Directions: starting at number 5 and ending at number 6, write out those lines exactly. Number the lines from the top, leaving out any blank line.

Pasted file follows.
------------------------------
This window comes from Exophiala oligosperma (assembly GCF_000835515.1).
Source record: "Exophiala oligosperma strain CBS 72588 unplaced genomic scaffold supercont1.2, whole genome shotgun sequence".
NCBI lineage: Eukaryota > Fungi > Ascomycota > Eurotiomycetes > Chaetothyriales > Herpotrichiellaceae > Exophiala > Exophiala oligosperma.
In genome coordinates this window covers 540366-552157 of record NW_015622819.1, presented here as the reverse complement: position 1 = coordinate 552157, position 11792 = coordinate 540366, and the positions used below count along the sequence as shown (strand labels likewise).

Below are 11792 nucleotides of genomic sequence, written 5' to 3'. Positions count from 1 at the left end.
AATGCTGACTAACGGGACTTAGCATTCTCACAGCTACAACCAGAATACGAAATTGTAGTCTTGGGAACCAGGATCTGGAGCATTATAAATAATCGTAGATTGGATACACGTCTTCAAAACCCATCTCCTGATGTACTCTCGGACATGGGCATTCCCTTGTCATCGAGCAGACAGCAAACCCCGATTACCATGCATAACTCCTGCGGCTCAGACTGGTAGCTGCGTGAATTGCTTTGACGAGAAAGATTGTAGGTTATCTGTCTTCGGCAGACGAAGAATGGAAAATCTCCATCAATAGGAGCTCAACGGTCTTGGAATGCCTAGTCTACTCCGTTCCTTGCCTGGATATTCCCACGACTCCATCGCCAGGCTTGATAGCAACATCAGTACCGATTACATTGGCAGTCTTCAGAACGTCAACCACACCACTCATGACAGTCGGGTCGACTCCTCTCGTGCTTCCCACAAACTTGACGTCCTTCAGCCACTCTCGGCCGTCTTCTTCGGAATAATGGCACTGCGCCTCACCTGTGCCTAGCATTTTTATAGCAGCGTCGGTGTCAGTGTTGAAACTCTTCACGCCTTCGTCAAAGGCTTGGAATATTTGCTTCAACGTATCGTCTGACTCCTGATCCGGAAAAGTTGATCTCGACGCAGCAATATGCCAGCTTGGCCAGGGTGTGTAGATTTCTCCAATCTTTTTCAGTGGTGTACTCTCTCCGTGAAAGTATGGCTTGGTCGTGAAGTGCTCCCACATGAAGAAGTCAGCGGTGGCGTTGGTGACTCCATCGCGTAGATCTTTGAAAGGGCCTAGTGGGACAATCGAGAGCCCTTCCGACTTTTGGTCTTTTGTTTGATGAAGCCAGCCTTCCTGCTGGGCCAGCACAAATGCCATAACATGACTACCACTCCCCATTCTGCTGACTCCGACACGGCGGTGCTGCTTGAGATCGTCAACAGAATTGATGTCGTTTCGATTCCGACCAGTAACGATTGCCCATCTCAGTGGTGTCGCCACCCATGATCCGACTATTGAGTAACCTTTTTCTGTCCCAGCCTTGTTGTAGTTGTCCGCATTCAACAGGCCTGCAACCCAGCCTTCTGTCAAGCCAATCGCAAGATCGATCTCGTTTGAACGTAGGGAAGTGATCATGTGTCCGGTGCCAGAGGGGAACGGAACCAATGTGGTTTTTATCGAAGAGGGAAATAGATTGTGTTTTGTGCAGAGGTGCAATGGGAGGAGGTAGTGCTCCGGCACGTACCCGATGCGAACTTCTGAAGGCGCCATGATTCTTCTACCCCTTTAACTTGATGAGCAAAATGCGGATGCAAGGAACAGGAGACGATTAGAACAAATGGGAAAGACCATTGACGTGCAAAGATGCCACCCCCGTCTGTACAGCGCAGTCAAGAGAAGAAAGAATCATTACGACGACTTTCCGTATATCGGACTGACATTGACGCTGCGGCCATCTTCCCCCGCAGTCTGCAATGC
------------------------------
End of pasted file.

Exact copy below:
Below are 11792 nucleotides of genomic sequence, written 5' to 3'. Positions count from 1 at the left end.
AATGCTGACTAACGGGACTTAGCATTCTCACAGCTACAACCAGAATACGAAATTGTAGTCTTGGGAACCAGGATCTGGAGCATTATAAATAATCGTAGATTGGATACACGTCTTCAAAACCCATCTCCTGATGTACTCTCGGACATGGGCATTCCCTTGTCATCGAGCAGACAGCAAACCCCGATTACCATGCATAACTCCTGCGGCTCAGACTGGTAGCTGCGTGAATTGCTTTGACGAGAAAGATTGTAGGTTATCTGTCTTCGGCAGACGAAGAATGGAAAATCTCCATCAATAGGAGCTCAACGGTCTTGGAATGCCTAGTCTACTCCGTTCCTTGCCTGGATATTCCCACGACTCCATCGCCAGGCTTGATAGCAACATCAGTACCGATTACATTGGCAGTCTTCAGAACGTCAACCACACCACTCATGACAGTCGGGTCGACTCCTCTCGTGCTTCCCACAAACTTGACGTCCTTCAGCCACTCTCGGCCGTCTTCTTCGGAATAATGGCACTGCGCCTCACCTGTGCCTAGCATTTTTATAGCAGCGTCGGTGTCAGTGTTGAAACTCTTCACGCCTTCGTCAAAGGCTTGGAATATTTGCTTCAACGTATCGTCTGACTCCTGATCCGGAAAAGTTGATCTCGACGCAGCAATATGCCAGCTTGGCCAGGGTGTGTAGATTTCTCCAATCTTTTTCAGTGGTGTACTCTCTCCGTGAAAGTATGGCTTGGTCGTGAAGTGCTCCCACATGAAGAAGTCAGCGGTGGCGTTGGTGACTCCATCGCGTAGATCTTTGAAAGGGCCTAGTGGGACAATCGAGAGCCCTTCCGACTTTTGGTCTTTTGTTTGATGAAGCCAGCCTTCCTGCTGGGCCAGCACAAATGCCATAACATGACTACCACTCCCCATTCTGCTGACTCCGACACGGCGGTGCTGCTTGAGATCGTCAACAGAATTGATGTCGTTTCGATTCCGACCAGTAACGATTGCCCATCTCAGTGGTGTCGCCACCCATGATCCGACTATTGAGTAACCTTTTTCTGTCCCAGCCTTGTTGTAGTTGTCCGCATTCAACAGGCCTGCAACCCAGCCTTCTGTCAAGCCAATCGCAAGATCGATCTCGTTTGAACGTAGGGAAGTGATCATGTGTCCGGTGCCAGAGGGGAACGGAACCAATGTGGTTTTTATCGAAGAGGGAAATAGATTGTGTTTTGTGCAGAGGTGCAATGGGAGGAGGTAGTGCTCCGGCACGTACCCGATGCGAACTTCTGAAGGCGCCATGATTCTTCTACCCCTTTAACTTGATGAGCAAAATGCGGATGCAAGGAACAGGAGACGATTAGAACAAATGGGAAAGACCATTGACGTGCAAAGATGCCACCCCCGTCTGTACAGCGCAGTCAAGAGAAGAAAGAATCATTACGACGACTTTCCGTATATCGGACTGACATTGACGCTGCGGCCATCTTCCCCCGCAGTCTGCAATGC